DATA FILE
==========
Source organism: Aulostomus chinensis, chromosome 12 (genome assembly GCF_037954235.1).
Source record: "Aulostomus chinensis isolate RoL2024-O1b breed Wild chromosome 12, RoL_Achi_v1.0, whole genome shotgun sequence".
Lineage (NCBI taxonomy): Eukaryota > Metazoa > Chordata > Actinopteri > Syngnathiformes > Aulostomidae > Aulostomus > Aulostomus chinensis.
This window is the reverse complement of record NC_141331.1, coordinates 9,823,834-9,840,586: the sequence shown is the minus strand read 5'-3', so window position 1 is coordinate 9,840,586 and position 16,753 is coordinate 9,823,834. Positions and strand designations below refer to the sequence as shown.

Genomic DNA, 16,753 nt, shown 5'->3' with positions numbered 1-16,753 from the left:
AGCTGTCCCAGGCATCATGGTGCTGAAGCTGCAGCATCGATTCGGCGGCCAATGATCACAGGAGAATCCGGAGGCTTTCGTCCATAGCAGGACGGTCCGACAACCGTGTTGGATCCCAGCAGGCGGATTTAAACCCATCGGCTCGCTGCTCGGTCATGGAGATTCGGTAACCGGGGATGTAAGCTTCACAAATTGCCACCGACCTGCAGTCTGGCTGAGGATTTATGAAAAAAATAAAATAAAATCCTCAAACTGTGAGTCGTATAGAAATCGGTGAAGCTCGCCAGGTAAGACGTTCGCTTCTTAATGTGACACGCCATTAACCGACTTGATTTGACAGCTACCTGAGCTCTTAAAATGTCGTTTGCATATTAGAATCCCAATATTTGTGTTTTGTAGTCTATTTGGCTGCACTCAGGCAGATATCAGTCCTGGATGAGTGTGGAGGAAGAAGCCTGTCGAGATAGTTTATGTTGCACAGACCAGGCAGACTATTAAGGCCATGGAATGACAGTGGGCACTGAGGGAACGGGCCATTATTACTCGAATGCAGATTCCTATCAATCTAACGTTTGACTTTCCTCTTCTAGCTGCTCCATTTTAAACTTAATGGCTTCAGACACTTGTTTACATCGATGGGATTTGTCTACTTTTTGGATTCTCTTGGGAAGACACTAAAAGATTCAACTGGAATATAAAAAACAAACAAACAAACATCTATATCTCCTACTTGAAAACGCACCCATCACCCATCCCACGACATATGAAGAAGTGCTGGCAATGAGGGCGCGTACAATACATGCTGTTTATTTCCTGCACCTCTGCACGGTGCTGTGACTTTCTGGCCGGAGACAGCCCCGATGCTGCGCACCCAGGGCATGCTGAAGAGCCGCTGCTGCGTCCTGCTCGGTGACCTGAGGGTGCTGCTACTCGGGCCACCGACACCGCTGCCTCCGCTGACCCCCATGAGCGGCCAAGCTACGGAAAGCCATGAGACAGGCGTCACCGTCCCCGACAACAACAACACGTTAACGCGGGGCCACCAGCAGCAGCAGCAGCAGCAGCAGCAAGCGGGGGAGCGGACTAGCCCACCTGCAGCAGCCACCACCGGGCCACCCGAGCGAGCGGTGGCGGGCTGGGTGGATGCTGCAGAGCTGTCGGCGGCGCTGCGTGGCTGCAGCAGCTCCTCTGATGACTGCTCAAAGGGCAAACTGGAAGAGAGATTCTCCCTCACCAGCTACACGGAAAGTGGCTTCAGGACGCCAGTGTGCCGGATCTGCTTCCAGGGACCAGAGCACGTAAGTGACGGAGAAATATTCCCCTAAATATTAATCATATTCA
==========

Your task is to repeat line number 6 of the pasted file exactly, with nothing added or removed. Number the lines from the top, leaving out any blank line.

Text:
AGCTGTCCCAGGCATCATGGTGCTGAAGCTGCAGCATCGATTCGGCGGCCAATGATCACAGGAGAATCCGGAGGCTTTCGTCCATAGCAGGACGGTCCGACAACCGTGTTGGATCCCAGCAGGCGGATTTAAACCCATCGGCTCGCTGCTCGGTCATGGAGATTCGGTAACCGGGGATGTAAGCTTCACAAATTGCCACCGACCTGCAGTCTGGCTGAGGATTTATGAAAAAAATAAAATAAAATCCTCAAACTGTGAGTCGTATAGAAATCGGTGAAGCTCGCCAGGTAAGACGTTCGCTTCTTAATGTGACACGCCATTAACCGACTTGATTTGACAGCTACCTGAGCTCTTAAAATGTCGTTTGCATATTAGAATCCCAATATTTGTGTTTTGTAGTCTATTTGGCTGCACTCAGGCAGATATCAGTCCTGGATGAGTGTGGAGGAAGAAGCCTGTCGAGATAGTTTATGTTGCACAGACCAGGCAGACTATTAAGGCCATGGAATGACAGTGGGCACTGAGGGAACGGGCCATTATTACTCGAATGCAGATTCCTATCAATCTAACGTTTGACTTTCCTCTTCTAGCTGCTCCATTTTAAACTTAATGGCTTCAGACACTTGTTTACATCGATGGGATTTGTCTACTTTTTGGATTCTCTTGGGAAGACACTAAAAGATTCAACTGGAATATAAAAAACAAACAAACAAACATCTATATCTCCTACTTGAAAACGCACCCATCACCCATCCCACGACATATGAAGAAGTGCTGGCAATGAGGGCGCGTACAATACATGCTGTTTATTTCCTGCACCTCTGCACGGTGCTGTGACTTTCTGGCCGGAGACAGCCCCGATGCTGCGCACCCAGGGCATGCTGAAGAGCCGCTGCTGCGTCCTGCTCGGTGACCTGAGGGTGCTGCTACTCGGGCCACCGACACCGCTGCCTCCGCTGACCCCCATGAGCGGCCAAGCTACGGAAAGCCATGAGACAGGCGTCACCGTCCCCGACAACAACAACACGTTAACGCGGGGCCACCAGCAGCAGCAGCAGCAGCAGCAGCAAGCGGGGGAGCGGACTAGCCCACCTGCAGCAGCCACCACCGGGCCACCCGAGCGAGCGGTGGCGGGCTGGGTGGATGCTGCAGAGCTGTCGGCGGCGCTGCGTGGCTGCAGCAGCTCCTCTGATGACTGCTCAAAGGGCAAACTGGAAGAGAGATTCTCCCTCACCAGCTACACGGAAAGTGGCTTCAGGACGCCAGTGTGCCGGATCTGCTTCCAGGGACCAGAGCACGTAAGTGACGGAGAAATATTCCCCTAAATATTAATCATATTCA